Paprika – A thoughtful afterword


Paprika is the type of movie most people would watch and go, “…huh?” It seems like a messy and convoluted movie at first glance, with bright colors and scenes that make less and less sense as the story trudges forward. But if one dares to peer into the eye of the storm, what they would find is ultimately – a layered but masterfully crafted story.When I watched Paprika two years ago, I didn’t find anything intriguing about it. It might be a little to cliché to say that I was too young to understand, but it’s the truth. Most of the movie’s plot twists and themes went completely over my head. But unsurprisingly, it didn’t make much of an impact on me.

Fast forward to 2016, I decided to give Paprika another shot. I was not disappointed.

It’s a hard movie to understand and like. The movie is edited in a way that embodies the phrase ‘Show, don’t tell,’ and doesn’t dole out information freely. When it happens, it is done purposely, even the characters on screen aren’t fully aware of what is happening at any given time. I marvel at how well done this aspect of the movie is. To have the viewer and the characters on equal ground, never giving one party more information than the other. It creates a fog of mystery that doesn’t clear up until you reach the end credits.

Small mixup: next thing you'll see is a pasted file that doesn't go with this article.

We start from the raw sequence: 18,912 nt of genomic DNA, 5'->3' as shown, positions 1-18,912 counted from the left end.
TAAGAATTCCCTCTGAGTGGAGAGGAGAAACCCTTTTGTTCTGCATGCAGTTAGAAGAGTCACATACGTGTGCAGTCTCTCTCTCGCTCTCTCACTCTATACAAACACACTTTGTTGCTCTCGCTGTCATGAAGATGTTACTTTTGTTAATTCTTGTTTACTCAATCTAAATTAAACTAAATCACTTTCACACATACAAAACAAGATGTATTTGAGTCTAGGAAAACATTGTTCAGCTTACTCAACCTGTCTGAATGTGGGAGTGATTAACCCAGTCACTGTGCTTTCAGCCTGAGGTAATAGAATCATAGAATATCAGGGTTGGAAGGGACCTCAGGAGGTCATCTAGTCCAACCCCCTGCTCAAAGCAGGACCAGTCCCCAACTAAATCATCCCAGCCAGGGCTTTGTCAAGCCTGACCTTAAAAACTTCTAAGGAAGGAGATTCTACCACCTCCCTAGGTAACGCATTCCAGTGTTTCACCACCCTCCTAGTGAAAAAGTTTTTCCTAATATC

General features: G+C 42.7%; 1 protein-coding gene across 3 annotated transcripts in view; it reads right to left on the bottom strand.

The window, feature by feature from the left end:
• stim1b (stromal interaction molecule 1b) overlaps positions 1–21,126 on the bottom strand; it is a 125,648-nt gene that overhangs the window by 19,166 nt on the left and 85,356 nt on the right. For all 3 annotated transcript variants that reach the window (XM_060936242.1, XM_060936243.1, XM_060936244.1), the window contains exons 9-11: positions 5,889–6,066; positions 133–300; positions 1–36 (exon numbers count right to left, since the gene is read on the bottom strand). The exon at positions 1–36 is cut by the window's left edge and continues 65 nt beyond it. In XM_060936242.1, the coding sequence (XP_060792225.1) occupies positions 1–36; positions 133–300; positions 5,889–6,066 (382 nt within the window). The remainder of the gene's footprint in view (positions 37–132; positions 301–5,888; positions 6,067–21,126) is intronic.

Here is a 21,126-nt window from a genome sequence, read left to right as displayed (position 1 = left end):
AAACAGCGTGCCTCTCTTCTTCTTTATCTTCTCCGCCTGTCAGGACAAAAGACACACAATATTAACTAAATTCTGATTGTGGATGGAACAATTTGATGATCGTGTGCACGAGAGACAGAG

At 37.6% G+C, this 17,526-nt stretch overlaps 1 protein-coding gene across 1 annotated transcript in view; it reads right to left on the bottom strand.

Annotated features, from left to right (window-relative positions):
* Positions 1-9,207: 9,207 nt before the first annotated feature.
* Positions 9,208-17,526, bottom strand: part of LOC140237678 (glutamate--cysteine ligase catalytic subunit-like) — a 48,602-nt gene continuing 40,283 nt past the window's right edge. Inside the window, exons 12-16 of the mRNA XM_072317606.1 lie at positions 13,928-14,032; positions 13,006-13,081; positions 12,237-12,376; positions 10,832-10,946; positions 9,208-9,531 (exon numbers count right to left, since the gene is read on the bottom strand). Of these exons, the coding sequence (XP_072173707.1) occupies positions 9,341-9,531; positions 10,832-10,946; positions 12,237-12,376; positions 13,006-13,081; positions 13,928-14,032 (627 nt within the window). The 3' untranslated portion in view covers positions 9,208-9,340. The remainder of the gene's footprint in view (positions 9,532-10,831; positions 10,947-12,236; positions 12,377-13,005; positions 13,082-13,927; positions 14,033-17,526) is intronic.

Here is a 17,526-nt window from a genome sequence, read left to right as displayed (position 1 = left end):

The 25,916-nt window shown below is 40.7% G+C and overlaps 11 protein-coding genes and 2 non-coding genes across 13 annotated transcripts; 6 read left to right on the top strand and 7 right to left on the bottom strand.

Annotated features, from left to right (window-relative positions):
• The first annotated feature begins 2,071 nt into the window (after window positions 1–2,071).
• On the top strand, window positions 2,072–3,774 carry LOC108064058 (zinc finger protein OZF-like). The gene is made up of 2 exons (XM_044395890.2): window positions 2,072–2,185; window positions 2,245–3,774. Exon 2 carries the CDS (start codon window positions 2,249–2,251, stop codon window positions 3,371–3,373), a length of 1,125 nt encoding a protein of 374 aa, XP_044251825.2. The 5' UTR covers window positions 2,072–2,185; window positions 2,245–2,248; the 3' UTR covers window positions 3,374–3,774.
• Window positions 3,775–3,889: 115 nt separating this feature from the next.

Paprika is also a difficult to review because the more I think about it, the more praises I have for the director, Satoshi Kon, for his ability to craft such a masterpiece. A summary of the story wouldn’t capture what makes the movie unique. A review even more so. The only advice I can give to anyone who hasn’t watched it, is to ask them to do so. Letting them form their own opinion would be the best option. Also, watching the movie more than once would be a good idea. If you didn’t understand it, simply put it aside and tackle it later.

This is more of a thoughtful afterword if anything. I think it’s something out of my depth to review simply because there are too many layers and different interpretations to be had. Giving the reader just one angle of the story, one perspective, would not do Paprika justice.


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